U.S. Aid Projects Attracting Non-U.S. Investors In Africa

U.S. Aid Projects Attracting Non-U.S. Investors In Africa

In 2008, Tanzania received $698 million from the Millenium Challenge Corp., an independent U.S. foreign aid agency that helps lead the fight against global poverty,  according to a report in Washington Times. The goal was to build roads and other infrastructure in Tanzania.

No U.S. companies bid for these projects, which eventually were snapped up by Chinese firms.

“So (the Chinese) are using American money to build our roads and infrastructure,” said Liberata Mulamula, Tanzania’s envoy to the U.S.

China, Brazil, Germany and other global competitors are pursuing contracts worth billions of dollars and proposing investments in her country far more aggressively than U.S. firms, Mulamula told told editors and reporters at The Washington Times on Monday, according to the report.

She’s hoping President Barack Obama’s visit to Africa will change the perception that Tanzania suffers from civil war and terrorism.

“American companies have been quite reluctant to engage,” she said. “We have resources, oil, gas. Surprisingly, there is only one American company engaged in gas exploration.”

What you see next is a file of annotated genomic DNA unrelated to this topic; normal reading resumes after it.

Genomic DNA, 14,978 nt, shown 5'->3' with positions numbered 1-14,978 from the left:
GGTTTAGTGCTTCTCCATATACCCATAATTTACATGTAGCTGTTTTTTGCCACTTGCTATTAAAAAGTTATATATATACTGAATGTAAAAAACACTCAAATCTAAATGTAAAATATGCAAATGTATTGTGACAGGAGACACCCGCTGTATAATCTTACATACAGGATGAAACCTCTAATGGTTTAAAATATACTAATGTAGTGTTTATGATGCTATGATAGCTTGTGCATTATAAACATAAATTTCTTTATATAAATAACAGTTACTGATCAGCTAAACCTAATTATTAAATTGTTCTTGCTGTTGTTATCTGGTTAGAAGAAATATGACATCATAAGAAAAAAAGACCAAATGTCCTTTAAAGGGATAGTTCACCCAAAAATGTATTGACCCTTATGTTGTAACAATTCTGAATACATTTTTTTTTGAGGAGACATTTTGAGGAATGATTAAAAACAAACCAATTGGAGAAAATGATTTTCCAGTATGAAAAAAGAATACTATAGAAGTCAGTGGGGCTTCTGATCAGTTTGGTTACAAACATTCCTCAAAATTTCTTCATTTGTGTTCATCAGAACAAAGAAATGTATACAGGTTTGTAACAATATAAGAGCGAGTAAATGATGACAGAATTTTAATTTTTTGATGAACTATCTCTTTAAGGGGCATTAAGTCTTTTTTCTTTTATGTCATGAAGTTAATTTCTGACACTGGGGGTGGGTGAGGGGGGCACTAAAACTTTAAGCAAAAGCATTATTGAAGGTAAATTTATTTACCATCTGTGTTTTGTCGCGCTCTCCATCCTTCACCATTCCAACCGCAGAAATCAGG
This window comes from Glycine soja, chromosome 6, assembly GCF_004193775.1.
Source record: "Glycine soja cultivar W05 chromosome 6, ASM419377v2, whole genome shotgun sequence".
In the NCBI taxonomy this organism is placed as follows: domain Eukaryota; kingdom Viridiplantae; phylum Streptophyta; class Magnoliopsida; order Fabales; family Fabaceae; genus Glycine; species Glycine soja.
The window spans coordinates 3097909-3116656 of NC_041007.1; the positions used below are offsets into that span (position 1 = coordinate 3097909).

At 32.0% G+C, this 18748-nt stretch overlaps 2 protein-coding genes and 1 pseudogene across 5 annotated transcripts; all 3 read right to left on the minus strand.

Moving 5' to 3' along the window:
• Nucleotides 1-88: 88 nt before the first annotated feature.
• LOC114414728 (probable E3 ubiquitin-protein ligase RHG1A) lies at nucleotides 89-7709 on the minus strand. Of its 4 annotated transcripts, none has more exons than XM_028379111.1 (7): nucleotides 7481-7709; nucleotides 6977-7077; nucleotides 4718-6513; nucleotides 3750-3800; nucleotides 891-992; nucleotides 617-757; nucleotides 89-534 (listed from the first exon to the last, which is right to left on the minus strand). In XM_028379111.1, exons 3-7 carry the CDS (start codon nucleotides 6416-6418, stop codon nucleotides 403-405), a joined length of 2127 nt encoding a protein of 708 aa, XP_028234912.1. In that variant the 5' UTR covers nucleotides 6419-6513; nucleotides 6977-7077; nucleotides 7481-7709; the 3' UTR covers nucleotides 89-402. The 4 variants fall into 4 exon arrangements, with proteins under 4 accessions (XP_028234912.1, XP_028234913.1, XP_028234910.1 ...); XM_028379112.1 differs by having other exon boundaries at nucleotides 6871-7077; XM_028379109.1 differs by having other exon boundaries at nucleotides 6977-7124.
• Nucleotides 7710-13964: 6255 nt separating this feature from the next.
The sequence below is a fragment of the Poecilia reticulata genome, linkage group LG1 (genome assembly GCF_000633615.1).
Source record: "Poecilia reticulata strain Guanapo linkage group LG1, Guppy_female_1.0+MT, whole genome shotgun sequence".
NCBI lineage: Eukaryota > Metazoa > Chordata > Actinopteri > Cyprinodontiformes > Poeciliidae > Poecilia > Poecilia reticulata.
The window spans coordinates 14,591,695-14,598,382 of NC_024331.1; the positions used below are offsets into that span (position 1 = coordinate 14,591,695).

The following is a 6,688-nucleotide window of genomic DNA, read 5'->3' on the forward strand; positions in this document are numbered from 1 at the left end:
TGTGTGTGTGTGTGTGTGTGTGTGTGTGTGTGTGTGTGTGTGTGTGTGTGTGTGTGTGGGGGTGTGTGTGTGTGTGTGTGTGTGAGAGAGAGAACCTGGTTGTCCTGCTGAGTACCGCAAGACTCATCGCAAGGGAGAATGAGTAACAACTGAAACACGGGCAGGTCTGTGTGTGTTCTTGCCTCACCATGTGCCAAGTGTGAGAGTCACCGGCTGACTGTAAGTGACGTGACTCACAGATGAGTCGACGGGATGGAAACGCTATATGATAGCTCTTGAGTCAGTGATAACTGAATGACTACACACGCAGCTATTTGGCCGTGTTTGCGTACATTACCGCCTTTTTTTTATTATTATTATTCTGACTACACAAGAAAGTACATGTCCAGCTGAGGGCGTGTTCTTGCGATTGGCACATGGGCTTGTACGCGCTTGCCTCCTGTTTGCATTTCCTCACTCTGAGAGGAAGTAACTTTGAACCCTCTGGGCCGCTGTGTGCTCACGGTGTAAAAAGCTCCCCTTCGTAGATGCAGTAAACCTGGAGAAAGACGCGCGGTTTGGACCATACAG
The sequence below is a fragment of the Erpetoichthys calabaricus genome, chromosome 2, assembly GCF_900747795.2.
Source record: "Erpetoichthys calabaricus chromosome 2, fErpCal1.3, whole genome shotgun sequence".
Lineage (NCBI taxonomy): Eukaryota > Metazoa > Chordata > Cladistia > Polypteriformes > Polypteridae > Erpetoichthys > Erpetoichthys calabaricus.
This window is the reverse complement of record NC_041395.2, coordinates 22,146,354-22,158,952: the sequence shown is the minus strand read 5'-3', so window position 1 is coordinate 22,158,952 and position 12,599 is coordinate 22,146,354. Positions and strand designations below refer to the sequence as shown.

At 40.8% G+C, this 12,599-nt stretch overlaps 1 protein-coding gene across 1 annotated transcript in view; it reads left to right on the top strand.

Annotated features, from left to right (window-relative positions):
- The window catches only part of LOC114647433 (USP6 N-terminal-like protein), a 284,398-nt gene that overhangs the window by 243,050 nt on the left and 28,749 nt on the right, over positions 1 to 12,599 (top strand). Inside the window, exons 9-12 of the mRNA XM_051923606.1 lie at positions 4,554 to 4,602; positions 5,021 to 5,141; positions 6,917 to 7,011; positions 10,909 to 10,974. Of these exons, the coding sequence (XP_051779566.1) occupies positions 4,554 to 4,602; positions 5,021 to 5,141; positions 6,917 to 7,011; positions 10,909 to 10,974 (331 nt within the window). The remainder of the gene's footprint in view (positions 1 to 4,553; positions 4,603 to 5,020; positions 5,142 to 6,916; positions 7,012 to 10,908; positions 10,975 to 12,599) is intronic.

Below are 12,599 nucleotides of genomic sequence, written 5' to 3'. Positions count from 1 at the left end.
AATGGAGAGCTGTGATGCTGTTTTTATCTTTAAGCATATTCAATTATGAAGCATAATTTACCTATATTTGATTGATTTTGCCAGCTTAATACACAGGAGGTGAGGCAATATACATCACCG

U.S. firm Exxon Mobil Corp. partnered with Norwegian oil group Statoil ASA and discovered a large deposit of natural gas off the coast of Tanzania.

Obama announced the Power Africa initiative aimed at doubling access to electricity in sub-Saharan Africa. The U.S. will commit more than $7 billion over the next five years to this effort. It’s an opportunity for U.S. companies, Mulamula said.

Meanwhile, China has a long-standing relationships in Africa including Tanzania and has steadily increased the size of its footprint on the continent, the report said. Chinese President Xi Jinping visited Tanzani in March.

The Chinese know the terrain, Mulamula said, however, Chinese companies rarely make actual investments. “They are not big investors yet,” she said.

Mulamula said the State Department bears some responsibility for scaring U.S. investors away from Tanzania. It issues “scary travel warnings, the kind of things which other governments don’t do, but the American administration is always quick and they don’t know what damage they are causing, not only to us but also to American investors.”

A State Department official said “travel warnings are part of our commitment to protect U.S. citizens traveling and residing abroad” and include factual information.